- Residential segregation and school assignment plans lead to high levels of school racial segregation, particularly for blacks.

- Metropolitan areas with the highest school poverty rates are concentrated in California and the Deep South.

- 43 percent of black and Hispanic students attend schools with poverty rates over 80 percent, compared to 4 percent of white students.

- Even within the same metro areas, black and Hispanic students attend schools with dramatically higher poverty rates than whites or Asians.

- Bridgeport and Hartford have the largest disparities.

- To address inequalities, policies must lead to stronger enforcement of fair housing laws, improving school and neighborhood quality,
  and allowing students to cross district boundaries to attend better schools.

 


The report is based on data drawn the diversitydata.org website.  Designed for use by the public, the media, and researchers, diversitydata.org goes beyond many similar demographic websites by including information on school characteristics such as racial/ethnic composition, segregation, and exposure to high-poverty schools, as well as information on health, education, neighborhood conditions, and housing opportunities.


Additionally, the website has interactive features allowing any user to easily create profiles for specific metropolitan areas, as well as customized rankings according to chosen indicators.  ….”
Website: http://diversitydata.sph.harvard.edu/

 *      *     *
This message from the Pan American Health Organization, PAHO/WHO, is part of an effort to disseminate
information Related to: Equity; Health inequality; Socioeconomic inequality in health; Socioeconomic
health differentials; Gender; Violence; Poverty; Health Economics; Health Legislation; Ethnicity; Ethics;
Information Technology - Virtual libraries; Research & Science issues.  [DD/ KMC Area]

“Materials provided in this electronic list are provided "as is". Unless expressly stated otherwise, the findings
and interpretations included in the Materials are those of the authors and not necessarily of The Pan American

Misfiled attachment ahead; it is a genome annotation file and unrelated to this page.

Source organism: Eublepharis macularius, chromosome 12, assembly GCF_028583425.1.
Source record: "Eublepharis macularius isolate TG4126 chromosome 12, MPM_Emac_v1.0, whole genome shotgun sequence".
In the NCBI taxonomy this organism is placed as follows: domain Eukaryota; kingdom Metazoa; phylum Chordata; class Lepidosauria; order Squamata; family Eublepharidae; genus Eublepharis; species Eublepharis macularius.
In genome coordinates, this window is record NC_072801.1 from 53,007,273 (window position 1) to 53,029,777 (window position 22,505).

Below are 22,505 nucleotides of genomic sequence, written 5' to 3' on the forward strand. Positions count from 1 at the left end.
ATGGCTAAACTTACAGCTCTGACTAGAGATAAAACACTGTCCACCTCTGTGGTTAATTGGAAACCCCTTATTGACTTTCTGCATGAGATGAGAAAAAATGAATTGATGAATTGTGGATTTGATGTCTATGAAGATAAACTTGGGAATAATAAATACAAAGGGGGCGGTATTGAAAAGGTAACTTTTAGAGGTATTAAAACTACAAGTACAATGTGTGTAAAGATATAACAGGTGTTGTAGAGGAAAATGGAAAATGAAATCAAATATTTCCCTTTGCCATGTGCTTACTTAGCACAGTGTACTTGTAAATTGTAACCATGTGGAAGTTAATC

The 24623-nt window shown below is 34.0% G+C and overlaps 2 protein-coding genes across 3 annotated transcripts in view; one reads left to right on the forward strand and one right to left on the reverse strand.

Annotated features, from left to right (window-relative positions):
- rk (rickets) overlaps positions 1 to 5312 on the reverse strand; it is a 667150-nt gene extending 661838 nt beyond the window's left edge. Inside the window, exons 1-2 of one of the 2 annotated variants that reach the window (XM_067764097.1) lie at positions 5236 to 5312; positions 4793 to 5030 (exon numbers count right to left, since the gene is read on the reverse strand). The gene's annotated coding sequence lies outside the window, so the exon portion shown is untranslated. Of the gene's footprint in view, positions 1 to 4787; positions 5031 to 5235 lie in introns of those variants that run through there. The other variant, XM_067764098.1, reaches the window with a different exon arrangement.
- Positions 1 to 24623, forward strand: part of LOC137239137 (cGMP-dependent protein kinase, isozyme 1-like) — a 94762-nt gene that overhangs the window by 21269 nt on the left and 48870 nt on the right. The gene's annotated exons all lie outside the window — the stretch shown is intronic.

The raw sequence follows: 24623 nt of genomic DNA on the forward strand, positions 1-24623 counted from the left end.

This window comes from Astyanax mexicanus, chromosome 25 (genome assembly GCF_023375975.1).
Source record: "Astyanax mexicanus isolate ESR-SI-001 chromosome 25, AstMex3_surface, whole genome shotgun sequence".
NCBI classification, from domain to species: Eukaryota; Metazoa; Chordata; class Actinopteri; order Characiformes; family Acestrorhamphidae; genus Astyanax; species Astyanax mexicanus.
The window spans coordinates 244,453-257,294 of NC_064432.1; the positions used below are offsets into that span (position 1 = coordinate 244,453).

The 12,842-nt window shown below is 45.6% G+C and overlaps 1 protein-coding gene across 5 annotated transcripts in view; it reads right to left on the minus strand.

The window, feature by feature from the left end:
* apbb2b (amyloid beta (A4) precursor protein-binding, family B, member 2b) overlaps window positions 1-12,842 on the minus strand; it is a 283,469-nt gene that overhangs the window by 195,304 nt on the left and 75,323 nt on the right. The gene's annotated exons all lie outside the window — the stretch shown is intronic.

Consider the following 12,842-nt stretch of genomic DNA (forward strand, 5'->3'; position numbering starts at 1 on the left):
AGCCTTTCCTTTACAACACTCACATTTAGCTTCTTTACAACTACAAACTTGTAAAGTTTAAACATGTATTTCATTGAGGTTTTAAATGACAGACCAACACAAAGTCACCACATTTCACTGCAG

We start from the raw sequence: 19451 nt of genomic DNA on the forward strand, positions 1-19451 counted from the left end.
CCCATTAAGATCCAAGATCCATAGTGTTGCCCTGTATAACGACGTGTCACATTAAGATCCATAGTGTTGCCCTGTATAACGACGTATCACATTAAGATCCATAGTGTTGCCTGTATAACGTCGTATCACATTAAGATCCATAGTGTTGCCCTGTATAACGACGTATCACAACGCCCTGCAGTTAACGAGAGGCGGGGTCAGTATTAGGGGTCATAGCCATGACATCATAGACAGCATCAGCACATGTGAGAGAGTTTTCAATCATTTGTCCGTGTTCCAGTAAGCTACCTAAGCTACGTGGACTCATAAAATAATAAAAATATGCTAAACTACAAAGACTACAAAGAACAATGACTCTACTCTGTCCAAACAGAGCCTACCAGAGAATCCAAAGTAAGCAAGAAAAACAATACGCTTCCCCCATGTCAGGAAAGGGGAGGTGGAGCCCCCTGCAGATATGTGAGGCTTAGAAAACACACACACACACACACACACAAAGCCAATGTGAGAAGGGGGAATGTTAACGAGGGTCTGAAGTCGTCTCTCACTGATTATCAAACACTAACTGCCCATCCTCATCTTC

Health Organization PAHO/WHO or its country members”.
------------------------------------------------------------------------------------
PAHO/WHO Website
Equity List - Archives - Join/remove: http://listserv.paho.org/Archives/equidad.html
Twitter http://twitter.com/eqpaho






IMPORTANT: This transmission is for use by the intended
recipient and it may contain privileged, proprietary or
confidential information. If you are not the intended
recipient or a person responsible for delivering this
transmission to the intended recipient, you may not
disclose, copy or distribute this transmission or take
any action in reliance on it. If you received this transmission
in error, please dispose of and delete this transmission.

Thank you.

[EQ] The Worldwide Governance Indicators: Methodology and Analytical Issues

The Worldwide Governance Indicators: Methodology and Analytical Issues

Daniel Kaufmann, Brookings Institution
Aart Kraay and Massimo Mastruzzi,World Bank
September, 2010

Available online PDF [29p.] at http://bit.ly/aDDvoA

 

“……The Worldwide Governance Indicators (WGI) are a long standing research project to develop cross country indicators of governance.

 

The WGI consist of six composite indicators of broad dimensions of governance covering over 200 countries since 1996:

- Voice and Accountability,

- Political Stability and

- Absence of Violence/Terrorism,

- Government Effectiveness, 

- Regulatory Quality,

- Rule of Law, and

- Control of Corruption.



These indicators are based on several hundred variables obtained from 31 different data sources, capturing governance perceptions as reported by survey respondents, non governmental organizations, commercial business information providers, and public sector organizations worldwide.

 

This paper summarizes the methodology and key analytical issues relevant to the overall WGI project. The updated data for the six indicators, together with the underlying source data and the details of the 2010 update of the WGI, are not discussed in this paper but are available online at www.govindicators.org.

We also plan to release and document subsequent updates of the WGI purely online, with this paper serving as a guide to the overall methodological issues relevant to the WGI project and future updates.

In the WGI we draw together data on perceptions of governance from a wide variety of sources, and organize them into six clusters corresponding to the six broad dimensions of governance listed above.


For each of these clusters we then use a statistical methodology known as an Unobserved Components Model to

(i) standardize the data from these very diverse sources into comparable units,

(ii) construct an aggregate indicator of governance as a weighted average of the underlying source variables, and

(iii) construct margins of error that reflect the unavoidable imprecision in measuring governance.

 

The rest of this paper is organized as follows.

In the next section we discuss the definition of governance that motivates the six broad indicators that we construct.

Section 3 describes the source data on governance perceptions on which the WGI project is based.